Suspended timber floors are by far the most common type of flooring system and have been used for hundreds of years. The floors are supported on joists and sleeper walls in the sub-floor void.
Timber floors are often built and then wedged to ensure that all the joists are level and allow the floor surface to be installed evenly. Problems occur where the wedges work loose and then the floor can become uneven or springy.
Many defects to timber floors are caused by timber and damp problems resulting in rot or woodworm infestation. Through time they cause the deterioration of the timberwork and cause the floor to become springy or fail completely. If this has occurred the damp problem needs to be remedied and then new treated timbers installed as appropriate. The advice of a qualified timber and damp treatment company should be sought and works should have an insurance-backed guarantee.
Solid concrete floors and stone floors have likewise been used in houses for hundreds of years; however, they are not free from problems.
Settlement can occur to a concrete floor where the fill material has not been compacted enough. With this defect you often get a gap between the skirting board and the floor that is uneven. You will also see cracking in the concrete slab. Repairs are not always required but when the movement is significant the floor may require breaking up and removing, and a new floor being laid on a suitably compacted material.
Sulphate expansion occurs to concrete floors where the mixture of the concrete is incorrect or where there are other materials used to bulk out the concrete that react with other components of the concrete. Common materials are colliery shale, ash or even plaster. Often these materials are solid and do not react unless the damp-proof membrane has perforated. Moisture will be the catalyst that enables the chemical reaction to occur.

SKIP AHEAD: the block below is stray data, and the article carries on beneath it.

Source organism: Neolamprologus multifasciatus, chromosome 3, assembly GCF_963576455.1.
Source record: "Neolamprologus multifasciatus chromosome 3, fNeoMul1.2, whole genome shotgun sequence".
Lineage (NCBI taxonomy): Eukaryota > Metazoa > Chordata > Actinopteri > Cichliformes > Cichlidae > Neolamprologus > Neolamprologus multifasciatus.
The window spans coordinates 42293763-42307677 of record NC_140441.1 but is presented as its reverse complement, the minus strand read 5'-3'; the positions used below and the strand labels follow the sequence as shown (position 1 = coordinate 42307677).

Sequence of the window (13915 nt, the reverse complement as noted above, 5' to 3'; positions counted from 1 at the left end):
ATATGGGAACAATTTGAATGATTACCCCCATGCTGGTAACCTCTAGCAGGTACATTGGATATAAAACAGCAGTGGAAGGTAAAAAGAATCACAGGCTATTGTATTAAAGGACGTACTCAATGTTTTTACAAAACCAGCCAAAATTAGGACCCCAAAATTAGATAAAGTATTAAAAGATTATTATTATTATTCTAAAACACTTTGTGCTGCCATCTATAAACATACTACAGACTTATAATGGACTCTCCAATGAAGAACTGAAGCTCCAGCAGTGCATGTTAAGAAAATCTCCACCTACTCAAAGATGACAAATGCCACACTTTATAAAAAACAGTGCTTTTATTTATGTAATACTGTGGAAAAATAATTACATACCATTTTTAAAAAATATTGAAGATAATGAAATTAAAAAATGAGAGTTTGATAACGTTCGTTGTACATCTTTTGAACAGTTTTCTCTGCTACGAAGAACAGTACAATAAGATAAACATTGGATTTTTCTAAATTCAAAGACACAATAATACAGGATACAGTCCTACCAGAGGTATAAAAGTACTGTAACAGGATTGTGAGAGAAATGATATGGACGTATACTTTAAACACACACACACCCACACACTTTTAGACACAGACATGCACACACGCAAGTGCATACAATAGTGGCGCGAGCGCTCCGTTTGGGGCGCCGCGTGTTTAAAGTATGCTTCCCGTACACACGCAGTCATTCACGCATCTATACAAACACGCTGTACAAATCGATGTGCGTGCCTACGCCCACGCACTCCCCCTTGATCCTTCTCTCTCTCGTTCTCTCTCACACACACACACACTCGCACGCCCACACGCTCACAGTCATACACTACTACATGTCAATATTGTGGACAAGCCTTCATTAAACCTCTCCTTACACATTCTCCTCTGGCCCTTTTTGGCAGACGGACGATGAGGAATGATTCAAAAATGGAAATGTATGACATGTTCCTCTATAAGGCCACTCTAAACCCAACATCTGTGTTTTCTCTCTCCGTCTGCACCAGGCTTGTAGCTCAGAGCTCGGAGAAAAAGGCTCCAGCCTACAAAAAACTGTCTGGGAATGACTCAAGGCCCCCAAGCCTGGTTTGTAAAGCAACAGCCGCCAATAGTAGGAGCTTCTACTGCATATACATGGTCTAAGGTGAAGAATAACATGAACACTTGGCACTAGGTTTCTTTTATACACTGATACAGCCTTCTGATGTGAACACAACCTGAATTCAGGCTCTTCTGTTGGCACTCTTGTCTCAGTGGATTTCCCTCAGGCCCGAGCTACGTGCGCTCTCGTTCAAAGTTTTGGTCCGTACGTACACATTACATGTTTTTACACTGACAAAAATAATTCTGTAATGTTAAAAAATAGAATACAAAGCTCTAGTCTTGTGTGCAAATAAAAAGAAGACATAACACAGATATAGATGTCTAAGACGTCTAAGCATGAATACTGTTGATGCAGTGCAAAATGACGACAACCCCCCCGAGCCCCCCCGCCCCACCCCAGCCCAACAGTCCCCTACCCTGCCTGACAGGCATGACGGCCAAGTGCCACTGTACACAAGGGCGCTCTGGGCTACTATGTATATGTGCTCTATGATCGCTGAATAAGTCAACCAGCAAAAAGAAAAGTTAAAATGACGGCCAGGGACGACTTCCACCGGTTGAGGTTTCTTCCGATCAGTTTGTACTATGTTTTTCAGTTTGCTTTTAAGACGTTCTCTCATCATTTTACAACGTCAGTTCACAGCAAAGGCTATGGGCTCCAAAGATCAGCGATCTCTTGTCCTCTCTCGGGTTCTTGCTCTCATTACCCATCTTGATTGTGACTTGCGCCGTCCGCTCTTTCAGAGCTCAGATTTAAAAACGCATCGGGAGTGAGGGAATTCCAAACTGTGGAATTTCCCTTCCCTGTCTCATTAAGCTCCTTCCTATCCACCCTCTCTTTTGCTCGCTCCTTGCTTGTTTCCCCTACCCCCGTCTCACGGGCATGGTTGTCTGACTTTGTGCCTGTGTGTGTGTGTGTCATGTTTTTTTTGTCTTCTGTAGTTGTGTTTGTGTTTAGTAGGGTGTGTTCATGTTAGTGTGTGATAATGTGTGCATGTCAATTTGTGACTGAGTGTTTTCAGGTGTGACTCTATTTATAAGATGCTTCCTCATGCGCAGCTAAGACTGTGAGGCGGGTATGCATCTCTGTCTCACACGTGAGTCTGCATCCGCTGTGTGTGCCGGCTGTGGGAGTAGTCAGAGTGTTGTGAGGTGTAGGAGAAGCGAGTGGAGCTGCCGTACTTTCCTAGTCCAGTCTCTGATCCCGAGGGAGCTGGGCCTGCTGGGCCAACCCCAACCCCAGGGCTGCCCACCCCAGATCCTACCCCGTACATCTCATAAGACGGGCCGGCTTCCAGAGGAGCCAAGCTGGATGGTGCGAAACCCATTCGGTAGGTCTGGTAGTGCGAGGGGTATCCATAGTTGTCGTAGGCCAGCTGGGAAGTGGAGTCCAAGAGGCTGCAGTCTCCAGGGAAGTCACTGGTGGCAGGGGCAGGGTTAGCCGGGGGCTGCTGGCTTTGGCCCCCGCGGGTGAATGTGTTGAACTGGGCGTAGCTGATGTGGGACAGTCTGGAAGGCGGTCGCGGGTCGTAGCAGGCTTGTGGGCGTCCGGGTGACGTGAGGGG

The repair of a defective floor is often its removal and the building of a new floor. The cost is almost as significant as the disruption caused by the repair. If you were buying a house that is potentially at risk we would strongly recommend that the floor be tested before you commit yourself to the purchase.
Damp in concrete can cause deterioration in the building materials as highlighted above. In addition it will also put adjoining timbers at risk from rot and woodworm. Dampness will also cause the deterioration of carpets and other floor coverings. If damp is occurring, timber and damp-proofing reports should be obtained. If you are about to buy a home with this defect, all costs of repair should be obtained to establish if the purchase price needs to be renegotiated to reflect this, or indeed to establish if you want to proceed.
New house builders are using suspended concrete floors more frequently as many of the component parts can be pre formed in a factory and simply assembled on site. Floors of this type are durable, less susceptible to damp and relatively warm, reducing draughts.
Floating floors are a hybrid construction type and involve a floor (usually timber) being built on polystyrene blocks or wooden joists over a concrete floor. Floors of this type are warm, quiet and allow services to be easily incorporated underneath.
Many of the defects to floors are caused by either damp penetration or rising damp. If you are aware of a damp problem you should repair the defect as soon as possible as the cost of repairs at a later date could be much greater. If dry rot occurs it spreads very rapidly as does the cost of repair. Early repair is therefore vital.